Two days of walking on our local beaches here in Norfolk has really made us worry about the state of our sea defences.
Our coast is made up of sand with dunes which leaves large stretches vulnerable and at risk of erosion – and the erosion seems to be happening more and more often and at quite a speed. Cliffs crumble away and can be dangerous, often collapsing without warning.
Yesterday we walked from a small village called Walcott to another village called Happisburgh – out along the beach and back along the cliff. The two and a half mile stretch of beach is something we’ve never done.
This is what most of it looks like. There’s quite a high cliff just here.
There are lots of groynes. Some running into the sea and others (as above) running in lines parallel with the sea. Unfortunately, but not surprisingly, after a few years the metal bolts start to become loose, the wood rots and bits break away.
Here is Happisburgh church just peeking over the cliff (see photo below). It’s getting closer and closer to the edge. Great chunks of land and homes have fallen into the sea. The static caravan park between the church and the edge of the cliff has closed and the site has almost been cleared.
This all sounds a bit grim, which is unlike me, but it’s how it is. The photo below shows an old pillbox – once a cliff top lookout during wartime now resting on the beach quite a way from the current cliff edge.
On a positive note the view from the path on the way back is still a nice view – with the church in the distance. And the farmer is still watering the crops. We had to do a strategic run to avoid the spray!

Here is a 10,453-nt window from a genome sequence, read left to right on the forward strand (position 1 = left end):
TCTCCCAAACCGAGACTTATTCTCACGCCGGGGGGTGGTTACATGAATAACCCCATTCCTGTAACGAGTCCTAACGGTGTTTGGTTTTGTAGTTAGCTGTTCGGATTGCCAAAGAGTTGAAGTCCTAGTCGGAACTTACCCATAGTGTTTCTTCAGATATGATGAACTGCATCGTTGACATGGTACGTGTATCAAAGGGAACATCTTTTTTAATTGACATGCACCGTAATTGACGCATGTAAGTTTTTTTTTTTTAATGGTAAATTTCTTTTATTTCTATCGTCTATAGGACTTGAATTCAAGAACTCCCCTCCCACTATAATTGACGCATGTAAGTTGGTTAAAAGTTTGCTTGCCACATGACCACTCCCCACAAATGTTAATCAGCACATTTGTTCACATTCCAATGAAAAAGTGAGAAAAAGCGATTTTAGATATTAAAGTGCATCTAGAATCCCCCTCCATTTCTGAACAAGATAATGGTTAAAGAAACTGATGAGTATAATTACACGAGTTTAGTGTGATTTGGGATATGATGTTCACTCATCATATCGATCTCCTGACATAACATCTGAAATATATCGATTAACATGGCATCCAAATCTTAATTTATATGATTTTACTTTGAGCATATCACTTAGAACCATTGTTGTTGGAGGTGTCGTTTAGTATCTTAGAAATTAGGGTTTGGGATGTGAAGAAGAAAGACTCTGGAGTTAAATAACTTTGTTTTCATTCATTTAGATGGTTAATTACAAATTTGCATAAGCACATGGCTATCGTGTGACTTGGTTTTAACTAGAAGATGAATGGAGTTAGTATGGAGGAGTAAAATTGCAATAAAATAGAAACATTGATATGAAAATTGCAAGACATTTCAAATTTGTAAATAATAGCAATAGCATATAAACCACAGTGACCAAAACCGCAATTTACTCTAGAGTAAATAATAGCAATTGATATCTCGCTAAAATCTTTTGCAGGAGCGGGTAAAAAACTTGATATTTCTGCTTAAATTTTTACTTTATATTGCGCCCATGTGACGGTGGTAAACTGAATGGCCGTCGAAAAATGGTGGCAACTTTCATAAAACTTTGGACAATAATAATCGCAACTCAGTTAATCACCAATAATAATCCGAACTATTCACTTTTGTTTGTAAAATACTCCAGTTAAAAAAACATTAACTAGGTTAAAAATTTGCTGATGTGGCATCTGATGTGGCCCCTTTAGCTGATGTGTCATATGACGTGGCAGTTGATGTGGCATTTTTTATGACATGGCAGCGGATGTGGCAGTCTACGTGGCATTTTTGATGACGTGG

We will continue to walk the coastal path here and monitor any changes.
Today we did a longer walk along the beach from Waxham to Eccles on sea. Sea Palling beach is between the two and is well protected by man made reefs put in place in 1995. As a result the small village is protected and visitors flock here to enjoy the wonderful sandy beach.
Seals love this place too. However they are usually born during the winter so this youngster, in the photo below, was a surprise to us.
The line of reefs can be seen in the photo. As you can see, the beach has some rocky groynes which will hopefully last a little bit longer than the wooden/metal structures.
A few miles on and we reached the lifeboat ramp at Eccles and our turn around point.
There are several newer looking groynes here in amongst some rusting old defences.
I think it would be far better if more reefs were built. I know it means bringing in lots of rock but this seems to be working as our first line of defence.